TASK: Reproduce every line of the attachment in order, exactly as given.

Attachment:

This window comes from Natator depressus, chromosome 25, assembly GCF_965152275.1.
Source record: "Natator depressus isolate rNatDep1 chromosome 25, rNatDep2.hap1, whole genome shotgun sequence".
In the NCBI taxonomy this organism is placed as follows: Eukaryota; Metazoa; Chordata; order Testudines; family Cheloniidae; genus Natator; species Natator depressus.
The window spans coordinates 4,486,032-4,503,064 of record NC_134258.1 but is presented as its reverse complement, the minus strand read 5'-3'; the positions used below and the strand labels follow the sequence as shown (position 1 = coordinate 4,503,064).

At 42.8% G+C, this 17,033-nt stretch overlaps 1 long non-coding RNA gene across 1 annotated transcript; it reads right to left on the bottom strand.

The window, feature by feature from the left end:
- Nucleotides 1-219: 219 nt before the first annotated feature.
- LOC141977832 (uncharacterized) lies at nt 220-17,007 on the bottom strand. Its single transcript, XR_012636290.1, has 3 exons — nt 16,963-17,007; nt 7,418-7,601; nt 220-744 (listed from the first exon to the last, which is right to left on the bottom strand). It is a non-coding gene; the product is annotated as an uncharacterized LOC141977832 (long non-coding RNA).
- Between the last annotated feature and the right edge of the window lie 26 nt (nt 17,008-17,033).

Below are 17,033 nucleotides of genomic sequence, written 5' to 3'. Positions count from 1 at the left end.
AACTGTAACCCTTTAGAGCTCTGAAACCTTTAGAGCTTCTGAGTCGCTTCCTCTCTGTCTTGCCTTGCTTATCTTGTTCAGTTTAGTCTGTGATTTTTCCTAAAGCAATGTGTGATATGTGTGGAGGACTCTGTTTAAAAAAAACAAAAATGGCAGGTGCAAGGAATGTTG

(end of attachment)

This window comes from Natator depressus, chromosome 25, assembly GCF_965152275.1.
Source record: "Natator depressus isolate rNatDep1 chromosome 25, rNatDep2.hap1, whole genome shotgun sequence".
In the NCBI taxonomy this organism is placed as follows: Eukaryota; Metazoa; Chordata; order Testudines; family Cheloniidae; genus Natator; species Natator depressus.
The window spans coordinates 4,486,032-4,503,064 of record NC_134258.1 but is presented as its reverse complement, the minus strand read 5'-3'; the positions used below and the strand labels follow the sequence as shown (position 1 = coordinate 4,503,064).

At 42.8% G+C, this 17,033-nt stretch overlaps 1 long non-coding RNA gene across 1 annotated transcript; it reads right to left on the bottom strand.

The window, feature by feature from the left end:
- Nucleotides 1-219: 219 nt before the first annotated feature.
- LOC141977832 (uncharacterized) lies at nt 220-17,007 on the bottom strand. Its single transcript, XR_012636290.1, has 3 exons — nt 16,963-17,007; nt 7,418-7,601; nt 220-744 (listed from the first exon to the last, which is right to left on the bottom strand). It is a non-coding gene; the product is annotated as an uncharacterized LOC141977832 (long non-coding RNA).
- Between the last annotated feature and the right edge of the window lie 26 nt (nt 17,008-17,033).

Below are 17,033 nucleotides of genomic sequence, written 5' to 3'. Positions count from 1 at the left end.
AACTGTAACCCTTTAGAGCTCTGAAACCTTTAGAGCTTCTGAGTCGCTTCCTCTCTGTCTTGCCTTGCTTATCTTGTTCAGTTTAGTCTGTGATTTTTCCTAAAGCAATGTGTGATATGTGTGGAGGACTCTGTTTAAAAAAAACAAAAATGGCAGGTGCAAGGAATGTTG